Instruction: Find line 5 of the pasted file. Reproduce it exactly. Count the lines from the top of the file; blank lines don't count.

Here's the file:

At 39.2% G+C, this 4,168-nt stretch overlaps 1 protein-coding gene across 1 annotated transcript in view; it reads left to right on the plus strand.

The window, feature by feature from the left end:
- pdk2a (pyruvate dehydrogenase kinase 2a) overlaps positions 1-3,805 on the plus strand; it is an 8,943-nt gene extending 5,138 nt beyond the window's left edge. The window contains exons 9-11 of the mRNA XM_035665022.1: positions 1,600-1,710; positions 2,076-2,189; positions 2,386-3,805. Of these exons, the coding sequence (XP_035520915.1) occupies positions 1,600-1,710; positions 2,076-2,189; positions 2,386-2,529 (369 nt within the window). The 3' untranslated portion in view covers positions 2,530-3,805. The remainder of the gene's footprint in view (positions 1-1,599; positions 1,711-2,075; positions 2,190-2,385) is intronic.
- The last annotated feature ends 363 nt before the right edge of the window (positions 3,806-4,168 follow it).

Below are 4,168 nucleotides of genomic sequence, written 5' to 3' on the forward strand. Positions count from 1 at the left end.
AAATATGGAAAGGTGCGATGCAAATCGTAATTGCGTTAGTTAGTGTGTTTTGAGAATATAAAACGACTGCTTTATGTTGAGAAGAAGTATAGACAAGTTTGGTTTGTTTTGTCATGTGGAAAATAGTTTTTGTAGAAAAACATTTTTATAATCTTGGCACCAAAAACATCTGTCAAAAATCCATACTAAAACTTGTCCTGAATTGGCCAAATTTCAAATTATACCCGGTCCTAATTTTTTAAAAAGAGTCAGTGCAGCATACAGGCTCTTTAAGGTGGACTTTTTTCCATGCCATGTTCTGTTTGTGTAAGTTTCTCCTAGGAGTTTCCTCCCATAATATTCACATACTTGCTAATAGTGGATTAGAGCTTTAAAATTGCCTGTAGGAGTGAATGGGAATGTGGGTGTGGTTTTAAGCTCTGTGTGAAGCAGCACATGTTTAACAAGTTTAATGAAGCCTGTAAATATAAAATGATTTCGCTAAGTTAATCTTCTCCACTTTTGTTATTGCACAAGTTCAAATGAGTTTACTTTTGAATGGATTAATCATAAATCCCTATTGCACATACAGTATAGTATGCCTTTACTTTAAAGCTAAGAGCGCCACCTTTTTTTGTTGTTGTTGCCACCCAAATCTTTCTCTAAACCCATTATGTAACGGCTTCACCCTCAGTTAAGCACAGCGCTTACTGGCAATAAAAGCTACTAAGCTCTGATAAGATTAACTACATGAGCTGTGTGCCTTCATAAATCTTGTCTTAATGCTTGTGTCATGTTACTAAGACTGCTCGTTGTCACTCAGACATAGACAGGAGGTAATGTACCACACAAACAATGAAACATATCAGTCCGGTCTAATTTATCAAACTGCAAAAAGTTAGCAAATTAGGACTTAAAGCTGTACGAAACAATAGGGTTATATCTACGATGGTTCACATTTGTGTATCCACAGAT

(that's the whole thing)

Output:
Below are 4,168 nucleotides of genomic sequence, written 5' to 3' on the forward strand. Positions count from 1 at the left end.